FDA: Olestra Safe? Warning Label Remains
January 02, 2008
The FDA Food Advisory Committee was close to unanimous in its agreement Wednesday that the gastrointestinal side effects of the fake fat olestra do not significantly impact public health.
The panel also concurred that olestra's interference with the absorption of fat-soluble vitamins and carotenoids does not pose a public health threat. Studies indicate that these vitamins and the carotenoids may have disease-fighting properties. Some nutritionists have expressed concern that since olestra inhibits absorption of these compounds, intake of the substance may lead to an increased risk for cancer and heart disease.
Olestra, developed by Procter & Gamble, is a calorie-free fat substitute used as an ingredient in snacks and chips made by Frito-Lay.
Currently, olestra snack packages bear a boxed label stating that, "Olestra may cause abdominal cramping and loose stools. Olestra inhibits the absorption of some vitamins and other nutrients. Vitamins A, D, E, and K have been added."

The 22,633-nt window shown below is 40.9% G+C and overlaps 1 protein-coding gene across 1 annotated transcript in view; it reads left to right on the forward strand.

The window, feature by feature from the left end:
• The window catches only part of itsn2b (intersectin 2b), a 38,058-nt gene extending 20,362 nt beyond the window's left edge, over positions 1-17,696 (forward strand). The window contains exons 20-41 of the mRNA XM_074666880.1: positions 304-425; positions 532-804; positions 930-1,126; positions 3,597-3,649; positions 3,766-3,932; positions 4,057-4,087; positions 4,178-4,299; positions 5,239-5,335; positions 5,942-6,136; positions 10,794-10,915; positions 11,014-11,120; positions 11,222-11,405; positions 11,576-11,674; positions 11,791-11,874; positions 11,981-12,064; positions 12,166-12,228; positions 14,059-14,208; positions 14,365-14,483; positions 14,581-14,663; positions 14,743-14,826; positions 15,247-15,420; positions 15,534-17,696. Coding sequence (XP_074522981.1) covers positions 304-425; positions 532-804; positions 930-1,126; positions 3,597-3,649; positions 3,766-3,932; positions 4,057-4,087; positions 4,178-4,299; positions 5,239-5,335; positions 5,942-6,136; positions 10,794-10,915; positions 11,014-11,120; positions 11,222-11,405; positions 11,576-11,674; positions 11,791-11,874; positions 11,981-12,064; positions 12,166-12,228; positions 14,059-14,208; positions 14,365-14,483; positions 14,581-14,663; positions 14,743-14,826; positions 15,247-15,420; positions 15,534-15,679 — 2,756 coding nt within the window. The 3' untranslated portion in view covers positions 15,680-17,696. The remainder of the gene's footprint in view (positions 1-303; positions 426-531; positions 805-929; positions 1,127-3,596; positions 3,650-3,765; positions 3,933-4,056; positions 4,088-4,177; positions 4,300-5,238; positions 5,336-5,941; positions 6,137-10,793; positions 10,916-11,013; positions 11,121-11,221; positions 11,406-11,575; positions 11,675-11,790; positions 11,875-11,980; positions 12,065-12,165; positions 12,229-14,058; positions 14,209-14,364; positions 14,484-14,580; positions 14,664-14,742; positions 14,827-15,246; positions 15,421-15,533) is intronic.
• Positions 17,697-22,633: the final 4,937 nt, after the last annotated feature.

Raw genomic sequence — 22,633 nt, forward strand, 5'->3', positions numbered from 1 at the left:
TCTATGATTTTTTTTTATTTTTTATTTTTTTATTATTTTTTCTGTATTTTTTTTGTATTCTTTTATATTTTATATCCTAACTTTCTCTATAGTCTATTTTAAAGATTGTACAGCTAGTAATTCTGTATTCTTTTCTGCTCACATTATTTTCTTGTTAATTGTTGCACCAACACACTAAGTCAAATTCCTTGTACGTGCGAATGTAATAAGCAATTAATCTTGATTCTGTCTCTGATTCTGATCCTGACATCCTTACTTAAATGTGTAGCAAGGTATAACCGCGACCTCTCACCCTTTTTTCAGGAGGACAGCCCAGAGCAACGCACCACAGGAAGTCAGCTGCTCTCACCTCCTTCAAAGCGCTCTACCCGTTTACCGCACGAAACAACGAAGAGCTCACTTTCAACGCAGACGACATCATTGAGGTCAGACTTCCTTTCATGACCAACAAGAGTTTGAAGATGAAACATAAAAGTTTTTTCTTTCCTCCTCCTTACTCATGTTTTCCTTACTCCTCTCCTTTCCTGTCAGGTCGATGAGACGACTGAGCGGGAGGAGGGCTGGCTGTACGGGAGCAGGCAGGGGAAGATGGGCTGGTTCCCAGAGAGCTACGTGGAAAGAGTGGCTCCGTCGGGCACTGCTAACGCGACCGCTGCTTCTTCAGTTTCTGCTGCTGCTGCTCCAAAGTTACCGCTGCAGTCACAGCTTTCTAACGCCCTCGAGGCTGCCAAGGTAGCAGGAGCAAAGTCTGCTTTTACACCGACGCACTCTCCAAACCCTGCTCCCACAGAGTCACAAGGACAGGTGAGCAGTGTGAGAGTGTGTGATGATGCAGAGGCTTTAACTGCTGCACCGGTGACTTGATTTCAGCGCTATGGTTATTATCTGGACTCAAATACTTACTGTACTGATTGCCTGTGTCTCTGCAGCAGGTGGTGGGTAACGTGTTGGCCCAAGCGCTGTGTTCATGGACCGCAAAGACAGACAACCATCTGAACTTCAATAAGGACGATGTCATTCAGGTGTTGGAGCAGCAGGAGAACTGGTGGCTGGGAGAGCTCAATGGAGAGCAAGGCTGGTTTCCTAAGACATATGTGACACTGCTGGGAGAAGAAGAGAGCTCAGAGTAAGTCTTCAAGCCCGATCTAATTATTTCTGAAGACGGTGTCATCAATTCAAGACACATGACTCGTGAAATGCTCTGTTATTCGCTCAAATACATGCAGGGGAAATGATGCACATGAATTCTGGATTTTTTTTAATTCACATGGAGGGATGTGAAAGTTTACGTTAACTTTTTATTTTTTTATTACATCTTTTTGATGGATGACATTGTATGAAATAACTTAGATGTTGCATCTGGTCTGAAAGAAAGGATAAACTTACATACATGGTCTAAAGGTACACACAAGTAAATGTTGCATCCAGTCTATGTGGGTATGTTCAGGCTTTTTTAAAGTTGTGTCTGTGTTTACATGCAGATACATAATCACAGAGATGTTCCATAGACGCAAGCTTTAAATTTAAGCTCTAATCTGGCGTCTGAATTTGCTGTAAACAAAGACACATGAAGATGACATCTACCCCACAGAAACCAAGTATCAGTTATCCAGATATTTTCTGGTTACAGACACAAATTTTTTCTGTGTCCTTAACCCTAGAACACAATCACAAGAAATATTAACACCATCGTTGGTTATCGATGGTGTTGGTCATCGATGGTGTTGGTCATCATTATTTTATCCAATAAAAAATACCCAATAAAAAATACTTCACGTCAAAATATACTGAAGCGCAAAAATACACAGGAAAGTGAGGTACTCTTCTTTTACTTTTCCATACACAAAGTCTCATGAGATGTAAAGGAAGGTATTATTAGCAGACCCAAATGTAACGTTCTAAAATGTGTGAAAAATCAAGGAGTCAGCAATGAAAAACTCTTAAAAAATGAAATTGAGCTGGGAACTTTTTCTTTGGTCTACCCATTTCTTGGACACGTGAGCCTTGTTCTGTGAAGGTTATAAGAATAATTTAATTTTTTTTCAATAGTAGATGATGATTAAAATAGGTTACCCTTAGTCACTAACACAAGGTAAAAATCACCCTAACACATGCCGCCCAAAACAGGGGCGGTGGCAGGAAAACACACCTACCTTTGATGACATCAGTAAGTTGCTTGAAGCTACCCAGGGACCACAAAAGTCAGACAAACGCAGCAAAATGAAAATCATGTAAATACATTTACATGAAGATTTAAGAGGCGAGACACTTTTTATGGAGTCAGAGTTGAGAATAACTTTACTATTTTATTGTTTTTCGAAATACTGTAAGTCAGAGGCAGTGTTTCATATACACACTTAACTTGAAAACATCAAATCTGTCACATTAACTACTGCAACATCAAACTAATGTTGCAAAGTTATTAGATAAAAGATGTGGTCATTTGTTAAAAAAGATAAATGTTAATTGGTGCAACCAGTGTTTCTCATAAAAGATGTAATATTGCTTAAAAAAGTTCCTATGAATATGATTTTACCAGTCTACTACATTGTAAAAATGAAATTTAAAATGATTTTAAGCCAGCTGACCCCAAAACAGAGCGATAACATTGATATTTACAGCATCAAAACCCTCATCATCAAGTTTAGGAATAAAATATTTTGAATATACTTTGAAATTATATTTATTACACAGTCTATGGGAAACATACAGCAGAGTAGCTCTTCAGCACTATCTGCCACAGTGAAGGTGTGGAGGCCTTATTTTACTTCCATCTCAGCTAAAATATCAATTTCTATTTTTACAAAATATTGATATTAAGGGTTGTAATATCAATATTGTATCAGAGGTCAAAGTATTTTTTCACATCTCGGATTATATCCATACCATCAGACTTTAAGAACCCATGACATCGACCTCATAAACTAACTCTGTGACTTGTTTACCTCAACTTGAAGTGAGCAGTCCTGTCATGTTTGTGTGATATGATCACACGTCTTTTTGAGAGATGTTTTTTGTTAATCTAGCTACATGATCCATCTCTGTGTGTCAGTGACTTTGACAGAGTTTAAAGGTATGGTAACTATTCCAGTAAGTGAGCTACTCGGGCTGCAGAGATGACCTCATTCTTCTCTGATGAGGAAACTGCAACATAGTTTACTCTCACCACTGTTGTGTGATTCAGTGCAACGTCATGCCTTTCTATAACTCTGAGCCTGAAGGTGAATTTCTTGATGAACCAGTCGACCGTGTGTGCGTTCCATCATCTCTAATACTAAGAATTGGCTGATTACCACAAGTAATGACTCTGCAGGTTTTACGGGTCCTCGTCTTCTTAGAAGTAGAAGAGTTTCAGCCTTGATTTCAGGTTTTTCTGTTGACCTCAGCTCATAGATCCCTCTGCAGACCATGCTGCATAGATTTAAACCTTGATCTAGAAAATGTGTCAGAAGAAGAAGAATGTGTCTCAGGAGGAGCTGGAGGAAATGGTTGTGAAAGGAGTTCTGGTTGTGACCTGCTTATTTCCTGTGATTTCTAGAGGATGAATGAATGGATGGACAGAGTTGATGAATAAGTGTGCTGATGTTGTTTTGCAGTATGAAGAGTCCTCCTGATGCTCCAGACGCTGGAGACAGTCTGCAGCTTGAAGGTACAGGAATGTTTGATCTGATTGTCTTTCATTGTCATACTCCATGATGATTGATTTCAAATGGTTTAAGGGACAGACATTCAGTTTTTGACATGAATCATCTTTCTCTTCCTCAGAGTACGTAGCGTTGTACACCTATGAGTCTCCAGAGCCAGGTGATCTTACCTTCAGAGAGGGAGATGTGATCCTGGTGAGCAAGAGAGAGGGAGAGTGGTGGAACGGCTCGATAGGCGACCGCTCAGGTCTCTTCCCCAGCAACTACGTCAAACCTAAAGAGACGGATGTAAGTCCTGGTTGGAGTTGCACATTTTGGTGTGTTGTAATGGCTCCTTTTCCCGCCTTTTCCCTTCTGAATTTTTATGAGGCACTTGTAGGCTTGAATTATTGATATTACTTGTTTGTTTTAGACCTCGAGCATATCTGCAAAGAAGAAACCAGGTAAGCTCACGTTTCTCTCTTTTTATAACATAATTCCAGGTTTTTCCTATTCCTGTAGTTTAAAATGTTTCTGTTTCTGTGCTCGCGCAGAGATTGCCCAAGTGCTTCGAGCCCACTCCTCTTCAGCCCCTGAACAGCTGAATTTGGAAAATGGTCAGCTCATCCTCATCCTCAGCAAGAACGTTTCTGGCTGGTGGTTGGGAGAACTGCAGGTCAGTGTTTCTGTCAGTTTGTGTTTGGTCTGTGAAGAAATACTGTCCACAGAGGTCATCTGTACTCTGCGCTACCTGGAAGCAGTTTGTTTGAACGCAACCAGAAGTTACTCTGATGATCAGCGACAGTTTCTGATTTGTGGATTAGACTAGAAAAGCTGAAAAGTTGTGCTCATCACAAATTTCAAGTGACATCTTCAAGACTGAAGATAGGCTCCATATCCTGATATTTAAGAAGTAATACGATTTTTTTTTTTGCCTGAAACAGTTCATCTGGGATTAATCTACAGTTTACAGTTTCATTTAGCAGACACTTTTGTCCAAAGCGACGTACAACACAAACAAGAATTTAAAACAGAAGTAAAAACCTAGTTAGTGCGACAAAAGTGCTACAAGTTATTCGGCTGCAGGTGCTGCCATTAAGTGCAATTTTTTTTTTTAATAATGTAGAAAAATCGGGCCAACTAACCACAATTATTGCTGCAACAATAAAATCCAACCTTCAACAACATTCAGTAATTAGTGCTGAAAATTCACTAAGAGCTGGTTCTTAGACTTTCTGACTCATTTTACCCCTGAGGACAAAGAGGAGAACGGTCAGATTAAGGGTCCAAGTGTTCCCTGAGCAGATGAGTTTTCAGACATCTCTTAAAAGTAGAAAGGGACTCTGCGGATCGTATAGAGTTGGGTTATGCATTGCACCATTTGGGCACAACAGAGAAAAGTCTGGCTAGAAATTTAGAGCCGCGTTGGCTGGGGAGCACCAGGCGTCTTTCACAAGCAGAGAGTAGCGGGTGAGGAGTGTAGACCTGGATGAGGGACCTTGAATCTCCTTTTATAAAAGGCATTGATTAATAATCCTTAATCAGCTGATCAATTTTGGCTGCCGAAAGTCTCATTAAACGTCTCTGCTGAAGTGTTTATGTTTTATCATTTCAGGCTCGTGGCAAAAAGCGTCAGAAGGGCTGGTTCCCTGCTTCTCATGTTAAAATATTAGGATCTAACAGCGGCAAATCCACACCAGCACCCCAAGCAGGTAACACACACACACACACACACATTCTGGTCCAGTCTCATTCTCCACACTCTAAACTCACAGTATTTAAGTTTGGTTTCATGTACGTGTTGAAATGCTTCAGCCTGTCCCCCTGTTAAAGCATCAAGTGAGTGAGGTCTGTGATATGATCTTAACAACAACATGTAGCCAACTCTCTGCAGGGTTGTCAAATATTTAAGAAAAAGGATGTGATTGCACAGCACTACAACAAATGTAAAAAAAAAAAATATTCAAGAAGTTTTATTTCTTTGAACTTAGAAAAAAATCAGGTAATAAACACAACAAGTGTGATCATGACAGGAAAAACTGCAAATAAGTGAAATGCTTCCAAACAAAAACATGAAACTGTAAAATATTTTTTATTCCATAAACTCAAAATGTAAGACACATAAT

COMMENT: This is a major smoke screen. I read in the USA Today last week ( I do not have the original article) that the use of Olestra is dramatically increasing. This is a FAKE fat. It is not safe to use. I would not recommend its use to anyone. I would not be surprised if it was as dangerous as trans fatty acids (partially hydrogenated fat) which are one of the highest risk factors for cancer. Fats are absolutely essential to good health. They control vital pathways through very complex prostaglandin control mechanisms. (You can see a review of this in Dr. Sears' book The Zone). If one changes the fats significantly, it is possible to experience enormous metabolic and hormonal dysfunction. The subtle vitamin deficiency described above is likely no more than a micro drop in a bucket when compared to Olestra's potential for damaging our finely tuned hormonal physiology. I will be posting a four page handout on how to balance fats later this summer. It will integrate much of the material I learned at the conference I attended last week with Dr. Kane.